The Top 20 Ingredients Every Kitchen Should Have

We polled our colleagues to see what everyone’s must-have healthy ingredients were. Whether you're stocking up for the new year or just looking for a new favorite find, read on to see our team's picks.

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Whole Skin-On Almonds

Roast batches and eat for a snack, or chop and throw into salads. Store in the freezer for freshness.

2% Greek Yogurt

The perfect middle-of-the-road option (full-fat can be too intense and 0 percent is missing a little something). Use to make salad dressings or as a marinade for meat. Or try it with savory toppings like shredded cucumber and fresh herbs.


Hard-boil a few (or a dozen) once a week and keep them in your fridge for a quick, protein-packed snack. Or top just about anything with a poached or fried version for a satisfying yolky experience.

Baby Greens

Throw them by the fistful into salad, soups and smoothies. The baby versions are tender and don’t need any prep (which totally justifies spending a little more).

Canned Beans

Start a collection. They are inexpensive and packed with fiber, folate and iron. Add them to salad, soups and stews.

Whole Grains

Any kind, really; brown rice, spelt, farro, quinoa, wheat berries, buckwheat, amaranth. We like millet, which is a versatile gluten-free grain that can be cooked into a fluffy pilaf or creamy porridge, or even popped like popcorn.

Dried Shiitake Mushrooms

You may need to do a little online searching to find them, but these dried shrooms are your friends. They're packed with umami and add a deep flavor to soups, broths and whatever else you can come up with!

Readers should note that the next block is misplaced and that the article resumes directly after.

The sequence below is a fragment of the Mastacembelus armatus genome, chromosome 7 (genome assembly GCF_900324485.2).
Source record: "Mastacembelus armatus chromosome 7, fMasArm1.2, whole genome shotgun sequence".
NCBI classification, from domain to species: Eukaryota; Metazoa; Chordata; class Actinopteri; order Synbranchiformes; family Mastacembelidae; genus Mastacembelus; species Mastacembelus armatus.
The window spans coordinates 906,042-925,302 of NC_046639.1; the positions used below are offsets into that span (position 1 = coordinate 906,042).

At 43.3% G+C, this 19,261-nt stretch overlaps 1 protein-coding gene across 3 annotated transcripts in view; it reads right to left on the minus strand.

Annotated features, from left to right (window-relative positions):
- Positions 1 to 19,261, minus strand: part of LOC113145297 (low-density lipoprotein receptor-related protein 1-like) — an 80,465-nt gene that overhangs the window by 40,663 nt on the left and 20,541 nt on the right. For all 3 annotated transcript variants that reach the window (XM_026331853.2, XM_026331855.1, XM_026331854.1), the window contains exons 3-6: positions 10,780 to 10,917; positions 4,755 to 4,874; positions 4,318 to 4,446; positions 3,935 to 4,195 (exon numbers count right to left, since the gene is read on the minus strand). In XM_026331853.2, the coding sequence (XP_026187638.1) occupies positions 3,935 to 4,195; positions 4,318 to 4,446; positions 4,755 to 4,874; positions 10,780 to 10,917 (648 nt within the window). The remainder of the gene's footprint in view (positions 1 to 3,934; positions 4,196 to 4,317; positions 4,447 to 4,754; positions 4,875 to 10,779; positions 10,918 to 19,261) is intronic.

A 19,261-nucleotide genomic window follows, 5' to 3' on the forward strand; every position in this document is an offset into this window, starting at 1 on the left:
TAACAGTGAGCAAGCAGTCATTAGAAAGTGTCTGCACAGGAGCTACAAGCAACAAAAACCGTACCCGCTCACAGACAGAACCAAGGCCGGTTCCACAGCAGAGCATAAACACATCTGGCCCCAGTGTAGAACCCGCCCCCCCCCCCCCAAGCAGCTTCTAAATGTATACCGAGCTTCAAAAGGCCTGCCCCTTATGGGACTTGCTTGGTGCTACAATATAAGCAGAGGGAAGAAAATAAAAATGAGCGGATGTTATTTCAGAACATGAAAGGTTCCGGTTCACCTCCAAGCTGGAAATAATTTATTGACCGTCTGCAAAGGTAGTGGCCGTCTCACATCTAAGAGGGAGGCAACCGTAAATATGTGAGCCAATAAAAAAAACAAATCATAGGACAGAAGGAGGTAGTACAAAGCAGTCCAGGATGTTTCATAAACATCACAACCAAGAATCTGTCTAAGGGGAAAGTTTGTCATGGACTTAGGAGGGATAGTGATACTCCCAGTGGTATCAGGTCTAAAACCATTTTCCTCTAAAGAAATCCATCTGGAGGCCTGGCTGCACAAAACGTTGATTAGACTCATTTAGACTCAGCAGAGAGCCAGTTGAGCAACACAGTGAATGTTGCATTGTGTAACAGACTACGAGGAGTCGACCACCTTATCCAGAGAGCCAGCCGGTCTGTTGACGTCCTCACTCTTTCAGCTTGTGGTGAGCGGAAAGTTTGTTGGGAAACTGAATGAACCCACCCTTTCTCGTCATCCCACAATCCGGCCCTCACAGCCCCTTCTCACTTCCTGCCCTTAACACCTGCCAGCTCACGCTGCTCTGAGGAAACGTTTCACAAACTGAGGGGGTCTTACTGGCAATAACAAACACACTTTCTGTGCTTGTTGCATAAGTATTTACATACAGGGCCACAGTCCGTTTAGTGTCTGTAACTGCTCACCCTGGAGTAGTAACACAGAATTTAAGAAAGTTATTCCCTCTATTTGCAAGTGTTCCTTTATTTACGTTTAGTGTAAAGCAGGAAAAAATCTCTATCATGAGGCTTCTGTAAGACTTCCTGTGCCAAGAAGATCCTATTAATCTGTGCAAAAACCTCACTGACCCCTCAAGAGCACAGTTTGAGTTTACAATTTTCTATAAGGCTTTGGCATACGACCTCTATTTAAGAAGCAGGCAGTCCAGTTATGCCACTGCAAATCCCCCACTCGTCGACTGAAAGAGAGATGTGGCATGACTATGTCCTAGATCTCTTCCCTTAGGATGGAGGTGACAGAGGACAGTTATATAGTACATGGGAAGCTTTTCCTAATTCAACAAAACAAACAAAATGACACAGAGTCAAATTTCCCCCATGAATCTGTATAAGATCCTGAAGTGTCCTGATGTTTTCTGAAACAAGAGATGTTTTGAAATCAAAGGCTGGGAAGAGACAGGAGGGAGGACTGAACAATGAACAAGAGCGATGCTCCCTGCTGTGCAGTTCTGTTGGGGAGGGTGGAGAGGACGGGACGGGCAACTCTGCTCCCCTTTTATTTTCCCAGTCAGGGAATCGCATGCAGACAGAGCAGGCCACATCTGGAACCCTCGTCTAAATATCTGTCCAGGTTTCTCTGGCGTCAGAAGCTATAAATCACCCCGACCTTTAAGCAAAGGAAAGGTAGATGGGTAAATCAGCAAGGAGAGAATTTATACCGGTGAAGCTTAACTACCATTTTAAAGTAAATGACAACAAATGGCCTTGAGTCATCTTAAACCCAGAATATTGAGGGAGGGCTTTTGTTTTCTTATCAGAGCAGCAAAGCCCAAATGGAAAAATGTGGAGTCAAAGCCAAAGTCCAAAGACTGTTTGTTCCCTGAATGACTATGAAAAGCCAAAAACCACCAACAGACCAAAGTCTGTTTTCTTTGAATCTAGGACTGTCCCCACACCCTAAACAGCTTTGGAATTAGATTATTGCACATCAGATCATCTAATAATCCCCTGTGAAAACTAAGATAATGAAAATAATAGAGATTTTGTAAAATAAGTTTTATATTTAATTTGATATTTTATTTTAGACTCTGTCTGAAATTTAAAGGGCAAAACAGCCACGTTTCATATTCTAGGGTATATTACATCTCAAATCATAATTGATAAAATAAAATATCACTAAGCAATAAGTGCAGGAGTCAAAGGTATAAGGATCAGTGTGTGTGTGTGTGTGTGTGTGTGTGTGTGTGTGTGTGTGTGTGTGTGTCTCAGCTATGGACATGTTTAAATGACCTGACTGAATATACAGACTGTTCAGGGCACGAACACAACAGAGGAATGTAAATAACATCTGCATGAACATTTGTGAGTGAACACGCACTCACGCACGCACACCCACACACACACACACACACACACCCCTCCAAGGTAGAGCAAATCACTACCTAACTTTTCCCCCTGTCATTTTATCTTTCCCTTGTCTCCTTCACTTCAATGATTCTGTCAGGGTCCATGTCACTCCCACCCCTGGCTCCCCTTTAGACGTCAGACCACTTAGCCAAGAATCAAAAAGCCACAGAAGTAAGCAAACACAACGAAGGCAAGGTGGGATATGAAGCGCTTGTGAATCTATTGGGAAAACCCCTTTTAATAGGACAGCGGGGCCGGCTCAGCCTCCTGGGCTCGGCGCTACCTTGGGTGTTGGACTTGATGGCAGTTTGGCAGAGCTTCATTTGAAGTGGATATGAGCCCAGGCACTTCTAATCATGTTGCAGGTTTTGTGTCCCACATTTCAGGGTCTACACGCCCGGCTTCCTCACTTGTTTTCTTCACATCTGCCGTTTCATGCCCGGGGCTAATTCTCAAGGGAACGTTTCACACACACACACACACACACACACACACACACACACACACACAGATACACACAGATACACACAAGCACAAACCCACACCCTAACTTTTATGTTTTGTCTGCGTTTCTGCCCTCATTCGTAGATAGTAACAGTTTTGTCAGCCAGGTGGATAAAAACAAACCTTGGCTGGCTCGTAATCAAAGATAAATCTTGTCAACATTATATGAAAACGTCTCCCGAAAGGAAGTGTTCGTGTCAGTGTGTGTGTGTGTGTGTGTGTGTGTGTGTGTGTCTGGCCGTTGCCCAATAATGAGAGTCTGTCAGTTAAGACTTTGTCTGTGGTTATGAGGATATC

For those who don't like the thickness of yogurt but love the probiotics. Buttermilk is naturally low-fat and can be used in smoothies and salad dressings. You can drink it plain too.


Think of this citrus fruit as a two-for-one ingredient: Lemon juice is great on roasted vegetables (especially potatoes), and lemon zest can be added to just about anything for a citrusy brightness.

Chia Seeds

Make sure to bloom these in liquid before eating. They're an easy way to add serious fiber and some omega-3s to your diet.

Whole-Wheat Pastry Flour

Great for baking. It's less refined than all-purpose flour and also less harsh and tough than regular whole-wheat flour. (Be careful when subbing into baked goods; it needs less liquid.)

Parmesan Cheese (with the Rind)

Adds tons of flavor without a lot of calories. Use a rasp grater to prep a cheese wedge yourself; the finer you grate it, the less you'll have to use. Save the rind to throw into soups for an extra umami boost.

Apple Cider Vinegar

Use for vinaigrettes or splash into stews and chilis for a last-minute pop of brightness.

Hot Sauces

Collect them all, from all over the world! A little goes a long way on anything that needs extra pep and heat.

Crushed Red Pepper Flakes

Beyond just the pizzeria shaker, these little guys are great both for cooking and for adding a little last-minute zing of heat.

Toasted Spices

Try single spices, like cumin or coriander, or blends like ras el hanout (a Moroccan spice blend) or curry powder. Cook with them for an added layer of flavor, or sprinkle over braised meats and roasted vegetables before serving.

Pure Maple Syrup

Invest in a small jug and keep in the back of your fridge. Use it sparingly when you want to sweeten something (but not as a replacement for sugar in conventional baking recipes).

Olive Oil (Not Extra Virgin)

Provides a mild flavor for vinaigrettes, roasting and stovetop cooking. It's also high in healthy monounsaturated fats.

Virgin or Extra Virgin Unrefined Coconut Oil

Unrefined is more flavorful; we love to use it for cooking shrimp. Use either type sparingly, because both are high in saturated fat (although one particular fatty acid, lauric acid, may have immunity-boosting powers).


Packed with healthy fats. Eat plain with a spoon right out of the shell, or let ripen a little and spread on toast instead of butter.

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